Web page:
In his “Small Group Structure Made Simple” blog, Bob Fuhs describes CRU’s structure for their small group system. He begins by connecting CRU's organizational goal to "giving purposeful thought to how our small groups are structured to contribute to that end.”
Creating the small group structure
Fuhs’ thoughts describe Module Four’s purpose and importance. Learning Objectives for Module Six Creating a Group Structure: Through strategic planning, participants will create a group structure model that increases safety for members while participating in peer facilitator-led groups – whether via face-to-face groups within their local church or community, online, social media, or phone.
ADOH peer facilitator training exists to help others create and sustain safe groups where partners can move forward in their healing journeys. Because sexual betrayal trauma shatters our sense of trust and safety, designing the structure for partner groups begins by focusing on partners’ needs before, during, and past the group experience. Doing so requires establishing clarity around the group’s purpose, size, type, and group guidelines, among other essentials.
With creating and sustaining safe groups in mind, the peer facilitator designs a group structure that includes (but is not limited to):
A clearly defined group purpose describing the group culture, experience, and format.
Criteria for identifying and then “on boarding” appropriate group participants.
A clear description of the group’s type and content.
Determining where the group meets, and essential steps required to ensure safety whether in-person, online, phone, or via social media.
Clearly explained time frames (start/end time, how often the group meets).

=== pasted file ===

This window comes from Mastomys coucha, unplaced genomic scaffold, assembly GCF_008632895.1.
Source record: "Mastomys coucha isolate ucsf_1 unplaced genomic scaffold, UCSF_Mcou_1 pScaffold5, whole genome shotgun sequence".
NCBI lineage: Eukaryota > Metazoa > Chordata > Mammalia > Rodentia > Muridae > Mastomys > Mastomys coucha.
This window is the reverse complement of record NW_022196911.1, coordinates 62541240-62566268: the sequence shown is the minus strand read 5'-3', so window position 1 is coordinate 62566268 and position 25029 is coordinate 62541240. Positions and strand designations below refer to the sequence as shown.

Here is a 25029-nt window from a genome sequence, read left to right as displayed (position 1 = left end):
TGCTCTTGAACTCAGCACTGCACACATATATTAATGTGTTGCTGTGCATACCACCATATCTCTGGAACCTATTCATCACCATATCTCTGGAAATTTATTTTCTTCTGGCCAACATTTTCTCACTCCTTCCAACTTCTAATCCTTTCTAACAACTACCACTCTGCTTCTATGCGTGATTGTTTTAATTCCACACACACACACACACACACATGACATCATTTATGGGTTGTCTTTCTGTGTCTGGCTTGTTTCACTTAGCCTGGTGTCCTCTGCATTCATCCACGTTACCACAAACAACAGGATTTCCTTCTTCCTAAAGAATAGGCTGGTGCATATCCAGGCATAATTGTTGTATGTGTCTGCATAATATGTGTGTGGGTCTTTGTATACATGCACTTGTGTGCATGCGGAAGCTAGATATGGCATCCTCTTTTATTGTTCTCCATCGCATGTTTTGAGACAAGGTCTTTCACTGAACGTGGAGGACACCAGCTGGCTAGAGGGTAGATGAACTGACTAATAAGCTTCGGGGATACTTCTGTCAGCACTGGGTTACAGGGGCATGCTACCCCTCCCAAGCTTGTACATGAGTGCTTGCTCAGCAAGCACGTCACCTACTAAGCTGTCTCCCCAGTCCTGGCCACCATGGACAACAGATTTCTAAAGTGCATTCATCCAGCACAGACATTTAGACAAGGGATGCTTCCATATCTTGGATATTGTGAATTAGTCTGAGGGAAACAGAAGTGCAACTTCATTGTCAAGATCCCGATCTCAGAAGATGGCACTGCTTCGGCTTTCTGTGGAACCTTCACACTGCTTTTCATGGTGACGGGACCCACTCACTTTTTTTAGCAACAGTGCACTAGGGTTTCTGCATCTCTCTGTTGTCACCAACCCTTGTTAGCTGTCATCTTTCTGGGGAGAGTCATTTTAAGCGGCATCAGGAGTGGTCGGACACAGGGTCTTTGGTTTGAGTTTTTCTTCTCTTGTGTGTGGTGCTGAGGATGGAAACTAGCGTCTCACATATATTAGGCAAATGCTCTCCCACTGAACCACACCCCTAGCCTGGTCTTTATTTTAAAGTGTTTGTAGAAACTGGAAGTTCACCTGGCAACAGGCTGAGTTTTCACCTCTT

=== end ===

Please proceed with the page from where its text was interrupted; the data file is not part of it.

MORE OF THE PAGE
Guidelines (group agreements) that provide safety and ‘space’ and encourages connection.
Peer Facilitator Perspectives
"There are different types of groups for partners, but regardless of the structure used, good strategic planning is essential in establishing safety in the group, providing a place for the participants' story to be told as well as being an environment that promotes healing."
"There are many considerations to ensure that a group is a safe place for members to heal. Though I've utilized many of these already, I was introduced to more that will help me more efficiently plan for the groups I lead. The following are the ones that are highlighted in the module: On-line or in-person group, childcare, group costs, choosing workbooks or topical content, budget for supplies and marketing needs, marketing practices used in churches, communication, pre-group interview, member orientation, scheduling, check-ins and wrap-ups, choosing a location, group flow framework, preparing for the first session, evaluation of met goals of each member, and guidelines. I look forward to incorporating more of these in my next group."
Julie Calhoun, APSATS CPC, ADOH CPF
Healing Together LLC, Healingwifetx1@gmail.com
"In planning a partner group there are numerous variables to consider, starting with what type of group. Whether curriculum-based, topic-driven, open forum it is important to refer to best standards for helping partners and evaluate the workbook/topics to ensure it is trauma-informed and includes a pathway for partners to move forward. In addition, for online groups one must spend time evaluating and planning for using technology and the ramifications surrounding the use."
"When orienting group members facilitators need to communicate clearly and concisely stated registration steps, deadlines, possible costs, and pre-group interview requirement. In advance, structure should be given to group guidelines to ensure all members feel safe, heard, seen, and known. Within those guidelines, consideration needs to be given to confidentiality, group ownership, behaviors/expectations, and group self-care. Offering a place of healing for those who are hurting from betrayal is what we offer when we plan and structure groups with safety for all in mind."
Rebecca, ADOH CPF
Update: Pre-order to stream or download now
Available November 7, 2020, 10:00 AM ET
NEBT conference founder Julie St. Onge: "We seek to bring awareness to what betrayal trauma is, how it impacts all parts of a person, and what components of a plan can bring healing. we hope to educate churches and leaders in the process of handling couples wading the waters of sex addiction. We seek to support women who have had to make difficult decisions and may not have been supported by their churches or loved ones."